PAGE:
What Men Want: Never Let Them, by David Bax
“Locker room talk.” “Stay in your lane.” “When they go low, we go high.” What Men Want, Adam Shankman’s remake of Nancy Meyers’ What Women Want, tosses every sound bite it can scrape out of the last few years into a kind of topical potpourri in what feels like a sweaty attempt to justify its own existence. In that respect, the movie is only mildly successful. But, with such a talented and game cast, it probably wasn’t even necessary. What Men Want is likely too lightweight and half-baked to enjoy the cultural staying power of those phrases but this group of actors is at least up to the task of keeping you entertained for two hours.
Taraji P. Henson plays Ali Davis, an Atlanta sports agent who is given some hallucinogenic tea to drink by a psychic (Erykah Badu) at what seems like the most fun bridal shower ever. That plus a conk on the head leaves her with the ability to hear the thoughts of men. Since her career hinges on her ability to sign projected number one NBA draft pick Jamal Barry (Shane Paul McGhie), her new power is definitely a plus. As a side note, I have to also consider it a positive that the NBA signed off on the movie because it would be distracting if Jamal’s lifelong dream were to play for the Atlanta Armadillos of the American Basketball League or whatever. Anyway, this extra-sensory gift is bittersweet, as it also confirms for her every suspicion she holds about being a woman in a male-dominated profession. Her coworkers privately marginalize her and keep her out of the loop, never truly thinking of her as an equal colleague even if they may claim to do so to her face. It’s good for them, then, that Ali is a compassionate person, eventually willing to see their macho posturing and arrogance for the insecurity it really is. And it’s good for her that she doesn’t have too many reservations about using that against them.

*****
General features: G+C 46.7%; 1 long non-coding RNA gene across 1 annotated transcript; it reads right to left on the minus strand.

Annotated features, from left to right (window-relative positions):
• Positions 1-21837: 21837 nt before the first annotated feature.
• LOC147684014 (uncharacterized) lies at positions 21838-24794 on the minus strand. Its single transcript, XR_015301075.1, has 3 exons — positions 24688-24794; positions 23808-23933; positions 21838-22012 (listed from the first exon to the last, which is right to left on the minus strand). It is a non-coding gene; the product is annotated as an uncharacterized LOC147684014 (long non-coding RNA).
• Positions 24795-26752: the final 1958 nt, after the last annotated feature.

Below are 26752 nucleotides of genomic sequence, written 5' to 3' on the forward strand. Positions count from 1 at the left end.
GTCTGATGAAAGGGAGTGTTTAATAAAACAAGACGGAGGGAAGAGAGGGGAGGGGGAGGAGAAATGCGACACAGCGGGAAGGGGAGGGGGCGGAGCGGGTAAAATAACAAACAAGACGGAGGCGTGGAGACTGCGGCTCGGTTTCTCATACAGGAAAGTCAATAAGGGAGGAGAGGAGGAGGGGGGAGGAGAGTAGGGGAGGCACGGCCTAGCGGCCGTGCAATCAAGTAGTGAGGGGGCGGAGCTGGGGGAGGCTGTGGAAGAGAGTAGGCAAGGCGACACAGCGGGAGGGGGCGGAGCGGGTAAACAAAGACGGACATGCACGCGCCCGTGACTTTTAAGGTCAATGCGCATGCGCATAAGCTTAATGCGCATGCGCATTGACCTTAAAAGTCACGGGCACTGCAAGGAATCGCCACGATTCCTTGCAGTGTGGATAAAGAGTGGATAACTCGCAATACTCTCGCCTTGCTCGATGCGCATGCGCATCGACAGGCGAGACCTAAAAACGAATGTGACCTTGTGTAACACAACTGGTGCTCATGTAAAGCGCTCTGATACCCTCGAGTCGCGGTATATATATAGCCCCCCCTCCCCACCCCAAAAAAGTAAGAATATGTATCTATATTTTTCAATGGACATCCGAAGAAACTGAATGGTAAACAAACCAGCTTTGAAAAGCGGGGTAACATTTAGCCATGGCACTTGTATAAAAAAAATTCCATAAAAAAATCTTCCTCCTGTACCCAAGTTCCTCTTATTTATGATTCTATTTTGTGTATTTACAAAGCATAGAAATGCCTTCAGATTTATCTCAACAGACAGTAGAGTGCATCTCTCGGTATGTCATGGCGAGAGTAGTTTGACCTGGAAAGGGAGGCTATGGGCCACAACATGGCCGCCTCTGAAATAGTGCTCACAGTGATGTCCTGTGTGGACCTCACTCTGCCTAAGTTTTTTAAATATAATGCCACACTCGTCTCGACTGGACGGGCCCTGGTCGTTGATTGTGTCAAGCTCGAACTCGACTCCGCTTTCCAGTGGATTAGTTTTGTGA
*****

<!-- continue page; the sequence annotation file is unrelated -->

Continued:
Shankman and his team of screenwriters have been, in at least one respect, a little too faithful in adapting the original film. Neither version has nearly as many laughs as the high concept comic premise would seem to guarantee. There’s some heavy lifting done by, as you might expect, the members of the cast with extensive comedy experience. Tracy Morgan plays Jamal’s father—clearly inspired by real life NBA dad and world class self-promoter LaVar Ball—and spends most of the movie confidently barking out nonsense like, “…the worst thing to happen to U.S./China relations since Richard Nixon shot and ate a panda!” And the always reliable Wendi McLendon-Covey wrings all she can out of her small role as one of Ali’s friends, a sanctimonious holy roller. The rest of the cast is energetic and committed but the screenplay keeps falling back on lazy clichés like kink-shaming or tired, farcical set-ups like Ali attempting to keep a group of clients, coworkers and friends in a State Farm Arena sky box from discovering the conflicting lies she’s told them.
At least Meyers had the assistance of cinematographer Dean Cundey to make her film look like as handsome an object as its star. Henson deserves better than the smeary, high-key look that Jim Denault provides.
That said, most of What Men Want’s departure from its source material are welcome. If you’re going to rely on gender stereotypes, for instance, the inner monologues of men aren’t going to be PG-13. But beyond that, it’s the awareness of those stereotypes that makes the movie stand on its own. Whereas Mel Gibson’s character in the original version needed help getting in touch with his feminine side, Ali has no such distance from her masculine side. In fact, the movie argues, it’s exactly her lack of traditional femininity that keeps her out of touch with men, who would prefer she be less ambitious, vocal and so on. Wisely, Want Men Want realizes that, in that case, what men want is their problem, not hers.
Ali’s arc is not about learning to conform to men’s expectations. Instead, it’s about learning to think about others once in a while (not because it’s more feminine, just more human). The problem is, it’s hard to buy that she was ever so cold in the first place. Gibson, unsurprisingly, had no problem pulling off the self-centered prick role. But we like Henson too much to hate her. As a result, What Men Want rarely warms up to any emotional heights above pleasantness.